I was always a heavy child. My mom made sure I knew, throughout my childhood, that my weight was unacceptable. She’d make snide comments about how much I was eating at meals, but never made any effort to provide healthier options or model more appropriate portion sizes. She was also quite heavy, so you can imagine the confusion of young me trying to understand why being fat was okay for my mom, but not okay for me. For most of my childhood, I simply ignored her comments, kept eating, and kept getting fatter. It’s not that I didn’t care what she thought; I really did. So much of my childhood was spent trying to impress her, trying to get her to show the love and affection that seemed to come so naturally to other parents. It never worked. I got excellent grades; she barely noticed. I was always extremely well-behaved; I was ignored in favor of my trouble-making brothers. I don’t think she ever truly complimented me on anything. There was always something to nitpick about, some reason to criticize. When she wasn’t complaining about my weight, or my hair, or my clothes, she just ignored me. There were times when I thought she would probably like me better if I were thinner, but that wasn’t enough to make me stop eating…until I got depressed enough to starve myself for a couple of years.
When I started high school, I was hit with the worst bout of depression of my life, which is saying a lot. I was so miserable and I hated myself so much, that I simply stopped eating. I couldn’t talk to my mom about my depression since she had made it clear that my feelings didn’t matter. One night, my younger brother overheard me crying. Perhaps in an attempt to help me, he told our mother. My mom reacted much as I expected she would, which was why I tried to hide the crying in the first place. If I ever hear about you crying for no reason again, I’m going to beat you. So that was that. I couldn’t safely express my feelings, so I internalized them. I punished myself for being such a worthless person by not eating. It’s like those old stories where parents sent their kids to bed without dinner as a punishment. Nowadays, we know not feeding a child isn’t a punishment; it’s abuse. Well, I abused myself. And I liked it. The feeling I got when I hadn’t eaten anything all day and my stomach felt like it was digesting itself…I relished that feeling. And it worked. I lost 50 pounds that year. We didn’t have a scale at home, so I didn’t know I had lost weight until I had my annual physical in the school nurse’s office. Did I automatically like myself? Of course not. Did my mom like me more? Nope. Predictably, I gained the weight back once I got thin enough to stop feeling the need to punish myself so much.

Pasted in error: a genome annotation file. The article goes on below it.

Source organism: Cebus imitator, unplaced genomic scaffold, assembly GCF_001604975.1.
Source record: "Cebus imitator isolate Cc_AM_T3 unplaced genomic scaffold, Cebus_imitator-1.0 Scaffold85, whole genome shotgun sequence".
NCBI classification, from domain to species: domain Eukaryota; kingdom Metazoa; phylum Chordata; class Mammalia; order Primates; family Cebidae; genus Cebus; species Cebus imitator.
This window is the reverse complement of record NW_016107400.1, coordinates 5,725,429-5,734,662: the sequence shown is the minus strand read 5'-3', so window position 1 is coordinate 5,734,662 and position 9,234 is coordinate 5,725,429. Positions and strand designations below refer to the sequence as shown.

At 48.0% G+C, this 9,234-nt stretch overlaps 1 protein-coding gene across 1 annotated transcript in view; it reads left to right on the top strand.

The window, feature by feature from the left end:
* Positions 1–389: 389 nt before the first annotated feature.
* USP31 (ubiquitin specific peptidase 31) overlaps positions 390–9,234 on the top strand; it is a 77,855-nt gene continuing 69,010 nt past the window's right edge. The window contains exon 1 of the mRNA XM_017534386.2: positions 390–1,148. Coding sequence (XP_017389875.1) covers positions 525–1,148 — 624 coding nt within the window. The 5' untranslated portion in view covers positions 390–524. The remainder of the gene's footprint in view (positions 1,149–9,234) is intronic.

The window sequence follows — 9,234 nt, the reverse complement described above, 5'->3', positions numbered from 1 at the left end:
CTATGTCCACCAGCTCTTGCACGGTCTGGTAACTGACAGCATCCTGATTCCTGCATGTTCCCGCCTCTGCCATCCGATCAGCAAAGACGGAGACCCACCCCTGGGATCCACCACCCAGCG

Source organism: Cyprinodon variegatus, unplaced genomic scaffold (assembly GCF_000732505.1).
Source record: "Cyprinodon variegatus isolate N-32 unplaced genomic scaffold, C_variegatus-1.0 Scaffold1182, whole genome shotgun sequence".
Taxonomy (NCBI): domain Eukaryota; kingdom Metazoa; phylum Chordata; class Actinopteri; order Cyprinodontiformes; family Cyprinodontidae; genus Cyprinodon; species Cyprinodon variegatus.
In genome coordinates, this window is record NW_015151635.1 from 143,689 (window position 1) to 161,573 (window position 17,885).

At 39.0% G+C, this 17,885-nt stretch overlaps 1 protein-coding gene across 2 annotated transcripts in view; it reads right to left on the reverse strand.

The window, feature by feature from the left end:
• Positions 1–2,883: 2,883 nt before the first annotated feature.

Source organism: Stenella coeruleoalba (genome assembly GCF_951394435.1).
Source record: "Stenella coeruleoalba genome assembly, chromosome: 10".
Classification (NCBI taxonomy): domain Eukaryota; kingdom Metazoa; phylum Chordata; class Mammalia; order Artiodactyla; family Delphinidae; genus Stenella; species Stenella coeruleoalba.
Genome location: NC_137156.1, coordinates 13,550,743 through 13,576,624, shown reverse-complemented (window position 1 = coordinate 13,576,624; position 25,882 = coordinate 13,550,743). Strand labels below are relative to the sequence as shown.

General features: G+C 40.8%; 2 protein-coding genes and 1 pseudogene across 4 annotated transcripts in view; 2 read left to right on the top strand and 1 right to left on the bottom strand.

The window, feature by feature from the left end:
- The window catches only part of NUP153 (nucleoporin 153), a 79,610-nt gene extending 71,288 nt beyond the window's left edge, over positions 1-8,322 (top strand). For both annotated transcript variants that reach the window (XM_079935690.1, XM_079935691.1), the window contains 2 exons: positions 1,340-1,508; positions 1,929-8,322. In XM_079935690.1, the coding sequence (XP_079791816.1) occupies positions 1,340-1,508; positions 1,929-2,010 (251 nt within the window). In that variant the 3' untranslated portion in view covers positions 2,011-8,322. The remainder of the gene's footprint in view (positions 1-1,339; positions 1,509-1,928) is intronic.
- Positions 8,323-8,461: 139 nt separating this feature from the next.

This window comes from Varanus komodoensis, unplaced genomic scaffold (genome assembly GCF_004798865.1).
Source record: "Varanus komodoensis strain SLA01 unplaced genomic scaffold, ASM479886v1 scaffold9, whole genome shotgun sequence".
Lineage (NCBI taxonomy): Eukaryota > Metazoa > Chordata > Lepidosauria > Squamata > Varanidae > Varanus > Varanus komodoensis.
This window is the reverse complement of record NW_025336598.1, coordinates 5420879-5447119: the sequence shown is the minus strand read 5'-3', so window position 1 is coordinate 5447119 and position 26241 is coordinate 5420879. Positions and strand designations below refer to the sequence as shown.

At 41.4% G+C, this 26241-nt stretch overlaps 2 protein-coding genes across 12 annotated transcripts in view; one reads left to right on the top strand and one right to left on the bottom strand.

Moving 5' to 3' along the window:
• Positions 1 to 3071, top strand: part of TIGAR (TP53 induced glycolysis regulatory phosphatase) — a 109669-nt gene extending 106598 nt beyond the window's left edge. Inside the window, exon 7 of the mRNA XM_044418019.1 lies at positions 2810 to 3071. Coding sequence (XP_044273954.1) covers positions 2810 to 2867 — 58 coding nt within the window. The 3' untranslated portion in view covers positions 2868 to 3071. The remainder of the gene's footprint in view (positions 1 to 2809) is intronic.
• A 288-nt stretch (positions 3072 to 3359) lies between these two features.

A few days ago, a friend I haven’t seen in about six months came to visit. The first thing she said was, “You look amazing! You’ve lost weight; you look so good!” Up to that point, I had lost about 26 pounds. I’m still twice the size I should be, so I haven’t noticed any difference and I didn’t expect anyone else to see anything for a long time. So, how did it feel when she complimented my weight loss? I felt like glitter was exploding inside me! I felt rejuvenated and ready to continue this journey. I felt that, no matter the difficulties to come, I could succeed. She reminded me that I had already succeeded! How did I feel a few minutes later? Anxious about whether the meal we were about to have would disrupt my progress. The positive feedback didn’t boost my mood for long, but it was wonderful while it lasted.
I love compliments, probably because I never got any from the person I most wanted to impress. But the compliments you get when you’ve lost weight and other people can finally see it…those are special. For a few glorious seconds, you can see the positives in yourself the way other people do and appreciate the progress you’ve made. That brief, fleeting break in the self-loathing is a beautiful thing.
Look, I’m 30 years old; I know I shouldn’t care what other people think. I know I’m losing weight for myself, for my health. I’m already married so it’s not like I’m trying to impress anyone romantically. But I still have 132 pounds to lose, so I’m going to take whatever motivation I can get. Every time I get on the scale (which is still multiple times a day), I imagine the next time someone else will notice my changing body and compliment me on the part of myself I’ve never been able to appreciate. I fantasize about those conversations. It means so much to know that someone can see the changes and appreciate the hard work that went into them because, when I hear those praises, for a few sweet moments, I can imagine what it would be like to truly love myself.